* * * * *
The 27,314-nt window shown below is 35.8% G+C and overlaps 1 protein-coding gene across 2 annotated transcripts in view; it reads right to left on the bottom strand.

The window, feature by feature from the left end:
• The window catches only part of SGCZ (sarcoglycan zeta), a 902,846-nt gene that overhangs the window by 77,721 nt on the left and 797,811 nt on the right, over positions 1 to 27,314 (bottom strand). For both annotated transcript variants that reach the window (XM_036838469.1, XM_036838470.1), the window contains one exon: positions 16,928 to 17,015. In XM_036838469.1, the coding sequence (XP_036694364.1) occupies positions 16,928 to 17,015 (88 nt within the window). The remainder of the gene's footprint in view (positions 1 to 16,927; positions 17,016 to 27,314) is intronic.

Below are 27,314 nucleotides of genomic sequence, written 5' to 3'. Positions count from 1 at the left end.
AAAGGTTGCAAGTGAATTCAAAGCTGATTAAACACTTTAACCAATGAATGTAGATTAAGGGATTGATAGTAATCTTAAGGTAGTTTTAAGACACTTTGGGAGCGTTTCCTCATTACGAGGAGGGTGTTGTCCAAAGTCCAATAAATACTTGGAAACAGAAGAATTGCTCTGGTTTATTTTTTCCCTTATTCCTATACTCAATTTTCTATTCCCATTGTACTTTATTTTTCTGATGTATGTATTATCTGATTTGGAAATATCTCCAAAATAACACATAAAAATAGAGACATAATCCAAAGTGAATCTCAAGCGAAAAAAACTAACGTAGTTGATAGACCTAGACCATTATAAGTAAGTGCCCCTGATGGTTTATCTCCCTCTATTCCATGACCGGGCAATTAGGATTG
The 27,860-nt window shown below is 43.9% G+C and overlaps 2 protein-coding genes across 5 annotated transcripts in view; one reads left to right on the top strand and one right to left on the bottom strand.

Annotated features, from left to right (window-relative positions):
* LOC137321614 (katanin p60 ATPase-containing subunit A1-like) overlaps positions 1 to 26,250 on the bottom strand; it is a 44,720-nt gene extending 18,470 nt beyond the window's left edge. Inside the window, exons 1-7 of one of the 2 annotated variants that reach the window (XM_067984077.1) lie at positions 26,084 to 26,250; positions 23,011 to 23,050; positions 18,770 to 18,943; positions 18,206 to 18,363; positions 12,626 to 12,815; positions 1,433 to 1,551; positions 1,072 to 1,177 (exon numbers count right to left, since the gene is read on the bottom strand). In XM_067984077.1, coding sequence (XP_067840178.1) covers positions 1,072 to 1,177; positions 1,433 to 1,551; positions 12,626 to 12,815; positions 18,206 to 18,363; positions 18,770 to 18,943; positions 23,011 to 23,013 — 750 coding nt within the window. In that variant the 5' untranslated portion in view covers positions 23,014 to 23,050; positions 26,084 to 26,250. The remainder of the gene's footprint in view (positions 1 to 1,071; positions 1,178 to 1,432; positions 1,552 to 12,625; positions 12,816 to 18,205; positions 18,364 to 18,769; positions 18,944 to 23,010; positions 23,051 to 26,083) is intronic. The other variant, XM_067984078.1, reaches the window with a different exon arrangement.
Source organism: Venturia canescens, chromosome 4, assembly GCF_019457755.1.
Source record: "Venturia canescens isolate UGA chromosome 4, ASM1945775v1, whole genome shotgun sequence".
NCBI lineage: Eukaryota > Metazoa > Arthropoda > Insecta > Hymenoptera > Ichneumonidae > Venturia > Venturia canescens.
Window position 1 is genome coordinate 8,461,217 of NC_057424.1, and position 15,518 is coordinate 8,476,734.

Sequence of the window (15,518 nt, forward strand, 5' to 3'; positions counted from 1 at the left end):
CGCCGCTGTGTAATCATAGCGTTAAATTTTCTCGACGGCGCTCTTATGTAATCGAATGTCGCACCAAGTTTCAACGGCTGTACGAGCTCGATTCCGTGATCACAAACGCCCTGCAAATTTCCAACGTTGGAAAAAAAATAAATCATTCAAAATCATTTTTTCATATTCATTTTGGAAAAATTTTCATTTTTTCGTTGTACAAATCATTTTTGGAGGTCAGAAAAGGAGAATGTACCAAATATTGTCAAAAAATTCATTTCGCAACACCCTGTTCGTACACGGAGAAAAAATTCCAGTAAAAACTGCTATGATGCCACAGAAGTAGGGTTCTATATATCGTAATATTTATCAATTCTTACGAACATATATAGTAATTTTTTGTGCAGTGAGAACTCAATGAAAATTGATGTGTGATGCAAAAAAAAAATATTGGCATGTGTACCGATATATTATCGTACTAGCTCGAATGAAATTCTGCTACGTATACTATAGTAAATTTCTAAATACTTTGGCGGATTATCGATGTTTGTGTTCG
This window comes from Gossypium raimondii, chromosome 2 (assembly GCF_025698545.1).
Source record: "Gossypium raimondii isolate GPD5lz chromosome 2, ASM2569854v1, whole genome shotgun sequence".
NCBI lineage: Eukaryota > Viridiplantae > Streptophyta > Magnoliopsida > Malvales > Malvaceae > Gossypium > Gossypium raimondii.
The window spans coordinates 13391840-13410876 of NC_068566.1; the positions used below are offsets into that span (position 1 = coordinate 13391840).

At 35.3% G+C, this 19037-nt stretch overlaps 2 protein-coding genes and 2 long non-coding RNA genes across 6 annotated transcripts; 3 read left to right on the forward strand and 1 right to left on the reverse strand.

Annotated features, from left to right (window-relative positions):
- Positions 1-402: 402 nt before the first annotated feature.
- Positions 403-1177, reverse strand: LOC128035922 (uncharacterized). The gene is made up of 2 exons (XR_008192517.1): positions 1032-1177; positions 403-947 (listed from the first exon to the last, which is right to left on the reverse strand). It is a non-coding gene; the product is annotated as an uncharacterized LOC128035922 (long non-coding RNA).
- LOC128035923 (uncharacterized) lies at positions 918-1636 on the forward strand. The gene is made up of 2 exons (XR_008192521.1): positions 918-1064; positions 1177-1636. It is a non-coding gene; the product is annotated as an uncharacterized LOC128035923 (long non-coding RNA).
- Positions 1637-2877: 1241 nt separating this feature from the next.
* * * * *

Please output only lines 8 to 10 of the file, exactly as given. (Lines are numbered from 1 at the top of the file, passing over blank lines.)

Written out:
* LOC137321614 (katanin p60 ATPase-containing subunit A1-like) overlaps positions 1 to 26,250 on the bottom strand; it is a 44,720-nt gene extending 18,470 nt beyond the window's left edge. Inside the window, exons 1-7 of one of the 2 annotated variants that reach the window (XM_067984077.1) lie at positions 26,084 to 26,250; positions 23,011 to 23,050; positions 18,770 to 18,943; positions 18,206 to 18,363; positions 12,626 to 12,815; positions 1,433 to 1,551; positions 1,072 to 1,177 (exon numbers count right to left, since the gene is read on the bottom strand). In XM_067984077.1, coding sequence (XP_067840178.1) covers positions 1,072 to 1,177; positions 1,433 to 1,551; positions 12,626 to 12,815; positions 18,206 to 18,363; positions 18,770 to 18,943; positions 23,011 to 23,013 — 750 coding nt within the window. In that variant the 5' untranslated portion in view covers positions 23,014 to 23,050; positions 26,084 to 26,250. The remainder of the gene's footprint in view (positions 1 to 1,071; positions 1,178 to 1,432; positions 1,552 to 12,625; positions 12,816 to 18,205; positions 18,364 to 18,769; positions 18,944 to 23,010; positions 23,051 to 26,083) is intronic. The other variant, XM_067984078.1, reaches the window with a different exon arrangement.
Source organism: Venturia canescens, chromosome 4, assembly GCF_019457755.1.
Source record: "Venturia canescens isolate UGA chromosome 4, ASM1945775v1, whole genome shotgun sequence".